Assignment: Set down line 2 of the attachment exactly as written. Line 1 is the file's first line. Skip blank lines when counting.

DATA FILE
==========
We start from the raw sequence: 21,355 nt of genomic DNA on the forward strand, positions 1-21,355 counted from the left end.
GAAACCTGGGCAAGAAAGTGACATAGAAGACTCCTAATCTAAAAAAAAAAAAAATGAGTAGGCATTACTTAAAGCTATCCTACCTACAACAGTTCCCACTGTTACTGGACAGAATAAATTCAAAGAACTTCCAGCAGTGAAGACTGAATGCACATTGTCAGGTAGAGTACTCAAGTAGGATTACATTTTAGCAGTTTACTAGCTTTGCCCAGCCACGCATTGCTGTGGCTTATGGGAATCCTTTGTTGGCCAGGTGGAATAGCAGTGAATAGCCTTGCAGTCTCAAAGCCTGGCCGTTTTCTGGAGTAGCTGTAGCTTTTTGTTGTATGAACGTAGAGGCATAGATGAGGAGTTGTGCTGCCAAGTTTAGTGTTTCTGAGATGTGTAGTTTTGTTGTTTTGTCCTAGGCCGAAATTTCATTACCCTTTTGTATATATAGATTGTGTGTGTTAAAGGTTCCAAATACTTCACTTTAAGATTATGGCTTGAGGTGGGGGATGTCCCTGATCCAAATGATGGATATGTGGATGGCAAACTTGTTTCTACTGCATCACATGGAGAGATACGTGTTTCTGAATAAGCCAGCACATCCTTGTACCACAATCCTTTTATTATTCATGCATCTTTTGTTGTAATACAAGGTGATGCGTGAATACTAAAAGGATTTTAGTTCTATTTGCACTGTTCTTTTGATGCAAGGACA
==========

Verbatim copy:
GAAACCTGGGCAAGAAAGTGACATAGAAGACTCCTAATCTAAAAAAAAAAAAAATGAGTAGGCATTACTTAAAGCTATCCTACCTACAACAGTTCCCACTGTTACTGGACAGAATAAATTCAAAGAACTTCCAGCAGTGAAGACTGAATGCACATTGTCAGGTAGAGTACTCAAGTAGGATTACATTTTAGCAGTTTACTAGCTTTGCCCAGCCACGCATTGCTGTGGCTTATGGGAATCCTTTGTTGGCCAGGTGGAATAGCAGTGAATAGCCTTGCAGTCTCAAAGCCTGGCCGTTTTCTGGAGTAGCTGTAGCTTTTTGTTGTATGAACGTAGAGGCATAGATGAGGAGTTGTGCTGCCAAGTTTAGTGTTTCTGAGATGTGTAGTTTTGTTGTTTTGTCCTAGGCCGAAATTTCATTACCCTTTTGTATATATAGATTGTGTGTGTTAAAGGTTCCAAATACTTCACTTTAAGATTATGGCTTGAGGTGGGGGATGTCCCTGATCCAAATGATGGATATGTGGATGGCAAACTTGTTTCTACTGCATCACATGGAGAGATACGTGTTTCTGAATAAGCCAGCACATCCTTGTACCACAATCCTTTTATTATTCATGCATCTTTTGTTGTAATACAAGGTGATGCGTGAATACTAAAAGGATTTTAGTTCTATTTGCACTGTTCTTTTGATGCAAGGACA